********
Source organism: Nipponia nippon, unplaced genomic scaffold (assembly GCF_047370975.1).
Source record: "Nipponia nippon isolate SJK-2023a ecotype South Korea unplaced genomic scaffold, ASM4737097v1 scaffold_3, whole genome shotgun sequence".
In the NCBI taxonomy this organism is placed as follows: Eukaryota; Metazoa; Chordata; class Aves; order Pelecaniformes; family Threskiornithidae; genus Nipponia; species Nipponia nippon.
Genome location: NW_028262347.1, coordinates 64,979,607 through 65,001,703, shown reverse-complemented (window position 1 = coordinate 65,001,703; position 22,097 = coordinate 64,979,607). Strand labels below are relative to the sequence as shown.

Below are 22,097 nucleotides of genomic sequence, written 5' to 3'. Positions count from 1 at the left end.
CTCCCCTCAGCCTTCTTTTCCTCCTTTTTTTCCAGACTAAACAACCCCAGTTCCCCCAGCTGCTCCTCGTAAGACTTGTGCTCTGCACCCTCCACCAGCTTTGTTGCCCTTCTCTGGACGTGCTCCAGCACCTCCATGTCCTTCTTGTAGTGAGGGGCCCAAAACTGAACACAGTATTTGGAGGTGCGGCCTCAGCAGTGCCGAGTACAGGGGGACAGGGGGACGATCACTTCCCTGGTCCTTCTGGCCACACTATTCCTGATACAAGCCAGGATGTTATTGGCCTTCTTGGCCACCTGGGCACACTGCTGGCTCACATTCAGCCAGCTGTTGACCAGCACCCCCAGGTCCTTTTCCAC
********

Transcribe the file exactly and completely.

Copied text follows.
Source organism: Nipponia nippon, unplaced genomic scaffold (assembly GCF_047370975.1).
Source record: "Nipponia nippon isolate SJK-2023a ecotype South Korea unplaced genomic scaffold, ASM4737097v1 scaffold_3, whole genome shotgun sequence".
In the NCBI taxonomy this organism is placed as follows: Eukaryota; Metazoa; Chordata; class Aves; order Pelecaniformes; family Threskiornithidae; genus Nipponia; species Nipponia nippon.
Genome location: NW_028262347.1, coordinates 64,979,607 through 65,001,703, shown reverse-complemented (window position 1 = coordinate 65,001,703; position 22,097 = coordinate 64,979,607). Strand labels below are relative to the sequence as shown.

Below are 22,097 nucleotides of genomic sequence, written 5' to 3'. Positions count from 1 at the left end.
CTCCCCTCAGCCTTCTTTTCCTCCTTTTTTTCCAGACTAAACAACCCCAGTTCCCCCAGCTGCTCCTCGTAAGACTTGTGCTCTGCACCCTCCACCAGCTTTGTTGCCCTTCTCTGGACGTGCTCCAGCACCTCCATGTCCTTCTTGTAGTGAGGGGCCCAAAACTGAACACAGTATTTGGAGGTGCGGCCTCAGCAGTGCCGAGTACAGGGGGACAGGGGGACGATCACTTCCCTGGTCCTTCTGGCCACACTATTCCTGATACAAGCCAGGATGTTATTGGCCTTCTTGGCCACCTGGGCACACTGCTGGCTCACATTCAGCCAGCTGTTGACCAGCACCCCCAGGTCCTTTTCCAC